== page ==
INTRODUCTION: During the past 2 decades the presentation of rheumatic fever (RF) has changed markedly from that of an acute florid illness to a more subtle subacute form that is frequently missed.
OBJECTIVE: With this work we attempted to describe the changing face of RF with its different patterns and time of presentation, particularly subclinical carditis.
METHODS: This work included 1732 patients with RF followed up in the pediatric department and pediatric cardiology clinic at Pediatric Hospital, Ain Shams University. Every patient was subjected to a thorough clinical examination, measurement of erythrocyte sedimentation rate and antistreptolysin O titer and C-reactive protein levels, a chest radiograph, electrocardiography, and echocardiography Doppler. Echocardiography was performed at the time of admission and repeated after 2, 4, and 6 weeks and 1 year after the attack. Diagnosis of RF was based on the revised Jones criteria.
RESULTS: Age at the first attack was <5 years for 10% of the patients, 5 to 10 years for 51%, 11 to 15 for 36%, and >15 for 3%; the male/female ratio was 1:1.34. Major clinical RF manifestations were carditis (60%), polyarthritis (56%), chorea (15%), erythema marginatum (0.12%), and subcutaneous nodules (0.12%). Seventy-two percent had carditis, after we combined clinical and echocardiographic criteria of cardiac affection 6 weeks after the attack. Pure arthritis was present in 41% of the patients, arthritis and carditis in 29%, and arthritis and subclinical carditis in 30%. One year after the initial attack the number of patients with echocardiographic features of valve affection remained the same. Pure chorea was present in 55% of the patients, chorea and carditis in 30%, and chorea and subclinical carditis in 25%. One year after the initial attack, 70% of the patients with chorea had echocardiographic features of valve affection. Chronicity of chorea is common with multiple relapses.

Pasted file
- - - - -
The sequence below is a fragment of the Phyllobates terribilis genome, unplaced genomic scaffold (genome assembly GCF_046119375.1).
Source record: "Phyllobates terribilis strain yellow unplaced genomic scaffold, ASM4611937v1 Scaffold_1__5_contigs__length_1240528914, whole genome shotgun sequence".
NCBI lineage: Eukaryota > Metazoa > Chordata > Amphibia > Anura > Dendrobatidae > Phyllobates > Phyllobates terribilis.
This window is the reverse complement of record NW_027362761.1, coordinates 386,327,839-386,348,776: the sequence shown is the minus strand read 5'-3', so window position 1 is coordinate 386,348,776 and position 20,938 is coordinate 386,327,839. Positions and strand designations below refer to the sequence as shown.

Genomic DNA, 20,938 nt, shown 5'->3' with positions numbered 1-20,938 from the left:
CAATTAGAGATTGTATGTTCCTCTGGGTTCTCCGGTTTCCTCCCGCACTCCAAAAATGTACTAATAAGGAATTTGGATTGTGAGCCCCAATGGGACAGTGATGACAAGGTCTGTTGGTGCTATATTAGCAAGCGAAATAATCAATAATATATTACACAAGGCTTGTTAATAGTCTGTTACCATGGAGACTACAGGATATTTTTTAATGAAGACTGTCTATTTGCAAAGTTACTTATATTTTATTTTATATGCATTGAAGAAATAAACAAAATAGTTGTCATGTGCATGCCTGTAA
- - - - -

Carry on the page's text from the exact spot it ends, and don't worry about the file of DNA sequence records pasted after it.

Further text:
CONCLUSIONS: RF is not uncommon in children <5 years of age. Subclinical carditis should be anticipated and looked for at the right time in susceptible patients, particularly those with rheumatic arthritis and chorea. Multicenter studies should be carried out for the addition of the echocardiographic features of carditis to Jones' minor criteria for the diagnosis of RF. Diagnosis of carditis requires a high index of suspicion in at least 1 of 3 cases.
Submitted by Alyaa Kotby
- Copyright © 2008 by the American Academy of Pediatrics